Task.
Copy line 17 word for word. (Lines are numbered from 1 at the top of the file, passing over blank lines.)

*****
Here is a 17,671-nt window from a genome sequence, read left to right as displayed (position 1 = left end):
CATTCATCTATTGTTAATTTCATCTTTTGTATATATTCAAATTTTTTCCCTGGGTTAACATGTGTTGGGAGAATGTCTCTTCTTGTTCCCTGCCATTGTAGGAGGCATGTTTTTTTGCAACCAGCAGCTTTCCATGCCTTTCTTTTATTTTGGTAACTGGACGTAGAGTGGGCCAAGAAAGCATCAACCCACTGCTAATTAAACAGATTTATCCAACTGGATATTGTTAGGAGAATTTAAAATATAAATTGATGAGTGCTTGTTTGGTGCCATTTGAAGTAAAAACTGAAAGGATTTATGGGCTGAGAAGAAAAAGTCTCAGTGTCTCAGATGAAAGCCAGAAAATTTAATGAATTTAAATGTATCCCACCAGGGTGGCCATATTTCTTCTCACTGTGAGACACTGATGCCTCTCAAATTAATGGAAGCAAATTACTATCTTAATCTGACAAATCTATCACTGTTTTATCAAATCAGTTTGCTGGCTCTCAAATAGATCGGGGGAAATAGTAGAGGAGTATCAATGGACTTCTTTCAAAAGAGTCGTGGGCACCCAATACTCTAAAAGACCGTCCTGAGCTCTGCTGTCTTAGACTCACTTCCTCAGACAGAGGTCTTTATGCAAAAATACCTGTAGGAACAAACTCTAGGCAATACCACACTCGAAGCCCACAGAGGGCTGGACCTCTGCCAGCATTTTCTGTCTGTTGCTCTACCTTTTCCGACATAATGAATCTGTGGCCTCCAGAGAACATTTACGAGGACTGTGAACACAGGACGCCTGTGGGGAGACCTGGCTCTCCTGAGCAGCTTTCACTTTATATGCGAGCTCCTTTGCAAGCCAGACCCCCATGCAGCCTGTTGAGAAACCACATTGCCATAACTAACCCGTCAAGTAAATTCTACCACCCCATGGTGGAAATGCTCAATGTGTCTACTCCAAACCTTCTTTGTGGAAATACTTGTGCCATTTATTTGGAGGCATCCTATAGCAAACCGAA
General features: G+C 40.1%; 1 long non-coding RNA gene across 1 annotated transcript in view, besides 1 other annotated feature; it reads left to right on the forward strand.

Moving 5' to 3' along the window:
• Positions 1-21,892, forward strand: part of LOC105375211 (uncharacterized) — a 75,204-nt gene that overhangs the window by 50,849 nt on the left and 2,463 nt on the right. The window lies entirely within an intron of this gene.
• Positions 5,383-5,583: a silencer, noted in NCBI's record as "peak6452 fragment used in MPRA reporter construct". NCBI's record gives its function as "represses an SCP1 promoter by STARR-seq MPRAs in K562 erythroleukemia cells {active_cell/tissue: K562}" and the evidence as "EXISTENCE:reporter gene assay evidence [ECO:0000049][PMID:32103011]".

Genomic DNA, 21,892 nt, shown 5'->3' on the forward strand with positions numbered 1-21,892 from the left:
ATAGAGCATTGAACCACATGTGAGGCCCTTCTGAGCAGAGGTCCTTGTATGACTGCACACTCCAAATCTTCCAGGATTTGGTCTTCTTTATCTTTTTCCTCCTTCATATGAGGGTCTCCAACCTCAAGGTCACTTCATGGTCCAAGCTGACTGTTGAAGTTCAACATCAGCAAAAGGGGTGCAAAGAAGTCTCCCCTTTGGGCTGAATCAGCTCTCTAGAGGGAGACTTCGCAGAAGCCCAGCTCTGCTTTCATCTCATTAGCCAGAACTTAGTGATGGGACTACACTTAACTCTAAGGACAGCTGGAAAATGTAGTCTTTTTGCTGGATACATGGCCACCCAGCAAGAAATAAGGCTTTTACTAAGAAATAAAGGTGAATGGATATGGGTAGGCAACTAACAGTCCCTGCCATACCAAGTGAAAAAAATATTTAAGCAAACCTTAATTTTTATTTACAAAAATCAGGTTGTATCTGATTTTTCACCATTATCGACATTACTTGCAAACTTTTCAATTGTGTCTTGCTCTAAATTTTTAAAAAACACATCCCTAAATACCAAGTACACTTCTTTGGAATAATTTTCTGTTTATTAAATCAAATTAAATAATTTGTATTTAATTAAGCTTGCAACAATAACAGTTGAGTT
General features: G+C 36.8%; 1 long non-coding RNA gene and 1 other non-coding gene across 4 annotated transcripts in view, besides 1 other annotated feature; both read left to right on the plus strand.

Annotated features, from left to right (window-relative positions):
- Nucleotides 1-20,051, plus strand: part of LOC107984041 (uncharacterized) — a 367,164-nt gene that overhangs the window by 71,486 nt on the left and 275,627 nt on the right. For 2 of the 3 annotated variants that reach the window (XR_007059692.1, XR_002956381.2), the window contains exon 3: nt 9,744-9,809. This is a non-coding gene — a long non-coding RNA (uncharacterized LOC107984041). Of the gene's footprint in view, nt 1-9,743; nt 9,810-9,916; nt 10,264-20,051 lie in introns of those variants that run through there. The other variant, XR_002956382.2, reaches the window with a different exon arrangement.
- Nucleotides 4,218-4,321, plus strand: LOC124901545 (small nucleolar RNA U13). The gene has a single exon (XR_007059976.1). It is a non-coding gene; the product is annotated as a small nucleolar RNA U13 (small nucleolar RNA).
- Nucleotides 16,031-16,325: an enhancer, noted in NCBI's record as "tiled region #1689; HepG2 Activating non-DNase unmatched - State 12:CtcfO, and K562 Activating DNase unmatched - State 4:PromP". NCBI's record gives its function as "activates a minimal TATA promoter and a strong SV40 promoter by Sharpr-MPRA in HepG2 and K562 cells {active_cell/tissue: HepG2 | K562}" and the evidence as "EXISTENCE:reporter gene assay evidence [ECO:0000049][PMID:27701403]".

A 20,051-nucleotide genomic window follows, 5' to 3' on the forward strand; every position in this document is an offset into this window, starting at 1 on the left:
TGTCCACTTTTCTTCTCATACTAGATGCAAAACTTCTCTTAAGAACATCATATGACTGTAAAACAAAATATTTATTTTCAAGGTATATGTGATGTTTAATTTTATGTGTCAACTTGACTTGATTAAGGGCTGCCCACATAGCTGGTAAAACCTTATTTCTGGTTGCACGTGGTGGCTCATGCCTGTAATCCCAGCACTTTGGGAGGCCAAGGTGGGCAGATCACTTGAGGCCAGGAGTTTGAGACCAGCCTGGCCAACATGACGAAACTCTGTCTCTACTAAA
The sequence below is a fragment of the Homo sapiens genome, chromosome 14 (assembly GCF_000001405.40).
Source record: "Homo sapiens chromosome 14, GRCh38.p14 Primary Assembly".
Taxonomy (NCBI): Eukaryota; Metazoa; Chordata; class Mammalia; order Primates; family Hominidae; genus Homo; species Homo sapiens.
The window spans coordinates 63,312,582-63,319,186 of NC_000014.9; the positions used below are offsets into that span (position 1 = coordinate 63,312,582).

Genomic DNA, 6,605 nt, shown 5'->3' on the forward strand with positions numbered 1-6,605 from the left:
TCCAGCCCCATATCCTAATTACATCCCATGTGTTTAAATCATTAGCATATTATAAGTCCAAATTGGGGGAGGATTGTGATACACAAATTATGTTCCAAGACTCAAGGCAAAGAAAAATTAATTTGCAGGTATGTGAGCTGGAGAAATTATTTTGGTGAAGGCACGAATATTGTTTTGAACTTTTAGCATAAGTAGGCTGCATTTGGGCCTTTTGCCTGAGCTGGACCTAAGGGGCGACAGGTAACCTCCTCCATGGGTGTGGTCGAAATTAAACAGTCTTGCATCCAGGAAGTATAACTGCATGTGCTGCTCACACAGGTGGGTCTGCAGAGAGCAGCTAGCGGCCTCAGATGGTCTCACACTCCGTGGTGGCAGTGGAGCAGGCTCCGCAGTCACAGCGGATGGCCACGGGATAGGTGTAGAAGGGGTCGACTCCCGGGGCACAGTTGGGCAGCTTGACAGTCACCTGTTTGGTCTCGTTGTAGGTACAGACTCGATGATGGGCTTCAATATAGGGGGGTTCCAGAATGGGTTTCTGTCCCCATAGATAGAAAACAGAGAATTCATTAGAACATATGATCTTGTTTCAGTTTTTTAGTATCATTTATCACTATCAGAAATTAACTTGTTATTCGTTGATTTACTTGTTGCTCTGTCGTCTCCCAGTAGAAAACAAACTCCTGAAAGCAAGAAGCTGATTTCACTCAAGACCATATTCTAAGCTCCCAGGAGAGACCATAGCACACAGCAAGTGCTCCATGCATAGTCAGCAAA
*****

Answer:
Source record: "Homo sapiens chromosome 14, GRCh38.p14 Primary Assembly".